Camden Courier-Post - April 18, 1980

Rose slump to worry to Phils


By Rusty Pray of the Courier-Post


MONTREAL – Saying Pete Rose is in a slump is a little like complaining about the weather on a rainy day. No matter how soggy it may be, you know the sun will inevitably return.


That's one of the reasons why the Phillies are not overly-concerned about Rose's current slump.


Yes, General Manager Paul Owens did call Rose aside for a friendly chat before the club arrived here to open a three-game series today with the Expos. And others have already begun offering Rose well-meaning advice. But Owens' conversation was meant to reassure, and advice comes automatically when a guy is 3-for-21.


There's no doubt Rose's slow start has hurt the Phillies offensively. Anytime your leadoff hitter fails to reach base consistently over a period of games, your entire lineup suffers. In the case of the Phillies, Rose's slump has served to make No. 2 hitter Bake McBride the leadoff man with one out and force cleanup hitter Mike Schmidt to hit first in ensuing innings.


"PETE'S STRUGGLING a little bit right now," says Manager Dallas Green. "He's not swinging the bat the way I'd like him to, and I'm sure he's not swinging the way he'd like to swing. If he gets his act together, we could run some problems at some people."


So far, the only real problems the Phils have thrown at opposing pitchers are Bob Boone and Manny Trillo, both of whom hit in the lower half of the lineup. Boone, after a spring training in which he played little while continuing rehabilitation of his left knee, is hitting a healthy .400 as the No. 6 man in the lineup. Trillo, who struggled in camp as the club's No.2 hitter, seems comfortable batting eighth and is off to his customary .421 start.


The others – McBride, No. 3 hitter Garry Maddox, Schmidt and Greg Luzinski, who hits fifth are hitting the ball well enough. But each would benefit if Rose were getting on base more often. There's little doubt that if Rose were hitting, Schmidt would have more than one RBI.


"I KNEW," says Rose, "I wasn't going to have a good start because I wasn't seeing the ball right. The only thing I can think of is, I was hitting the ball too good in spring training.


"I'm not in a slump because, when you're in a slump, you strike out. And I haven't struck out."


No, he hasn't. But neither has he sprayed line drives in the manner that is his trademark. In the Phillies' season-opening series against Montreal last weekend, Rose went 3-for-13. He was 0-for-8 against Cardinal pitching – though he was robbed of a double by Bobby Bonds - in St. Louis. More importantly, Rose is 0-for-6 overall leading off innings.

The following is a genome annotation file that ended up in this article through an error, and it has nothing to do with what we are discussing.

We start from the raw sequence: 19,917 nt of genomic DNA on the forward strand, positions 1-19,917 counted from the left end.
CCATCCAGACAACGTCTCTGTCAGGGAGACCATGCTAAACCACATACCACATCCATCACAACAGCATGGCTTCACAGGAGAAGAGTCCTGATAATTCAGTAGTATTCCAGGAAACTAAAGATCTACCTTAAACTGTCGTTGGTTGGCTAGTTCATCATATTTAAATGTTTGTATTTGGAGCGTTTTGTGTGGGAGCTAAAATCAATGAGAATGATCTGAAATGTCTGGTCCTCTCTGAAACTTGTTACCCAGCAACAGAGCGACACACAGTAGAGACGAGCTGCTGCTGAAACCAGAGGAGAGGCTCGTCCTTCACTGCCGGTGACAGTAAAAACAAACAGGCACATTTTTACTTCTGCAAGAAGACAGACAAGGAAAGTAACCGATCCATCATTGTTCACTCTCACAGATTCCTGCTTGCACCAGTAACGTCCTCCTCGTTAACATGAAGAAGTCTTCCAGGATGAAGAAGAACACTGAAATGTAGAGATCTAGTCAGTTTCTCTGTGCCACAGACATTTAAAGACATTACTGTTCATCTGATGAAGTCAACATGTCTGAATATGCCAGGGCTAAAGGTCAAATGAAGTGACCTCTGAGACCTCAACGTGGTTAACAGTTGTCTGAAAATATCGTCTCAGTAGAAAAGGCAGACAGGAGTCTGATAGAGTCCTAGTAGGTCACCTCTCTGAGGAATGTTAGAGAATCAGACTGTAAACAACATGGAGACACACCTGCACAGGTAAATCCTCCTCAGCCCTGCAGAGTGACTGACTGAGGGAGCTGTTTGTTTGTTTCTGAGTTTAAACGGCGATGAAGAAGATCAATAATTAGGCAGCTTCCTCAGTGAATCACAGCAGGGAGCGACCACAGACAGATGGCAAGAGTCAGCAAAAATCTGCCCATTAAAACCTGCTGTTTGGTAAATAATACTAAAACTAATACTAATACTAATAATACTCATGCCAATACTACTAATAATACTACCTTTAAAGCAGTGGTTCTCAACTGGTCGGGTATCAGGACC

"I WAS 3-for-13 against Montreal and the three hits I got weren't the balls I hit hard," Rose says. "On Wednesday (against St. Louis) I had to take a lot of pitches because (Steve) Carlton was leading off and swinging at the first pitch. And, Bake's a first-ball hitter and I can't let a guy out of an inning on three pitches."


Carlton twice led off innings during the Phils' 8-3 victory, twice grounding out to second baseman Ken Oberkfell. In each case, Rose followed with a ground out of his own.


Rose himself seems only mildy annoyed by his lack of production. He's managed to survive poor starts before in his 17 major league seasons, most notably in 1978. It was, of course, in that same year that Rose fashioned a modern National League record 44-game hitting streak.


STILL, ROSE is a man understandably proud of his hitting. He is not happy when he is struggling at the plate and, right now, only shortstop Larry Bowa is having greater difficulty with the bat. Bowa is 2-for-19, with one hit in his last 11 at-bats, and obviously is having trouble adjusting to his new role as the club's No. 7 hitter. Which may be the reason Bowa met with Green behind closed doors Wednesday before the club flew here from St. Louis.


Rose, meanwhile, will continue patiently searching for his stroke, confident he'll find it at the expense of some poor unsuspecting pitcher.


"I'm a firm believer in you can go ' into a slump in one at-bat and you can come out of a slump in one at-bat," says Rose.


And, there's good reason to believe Rose's hitting, like the sun, will inevitably return.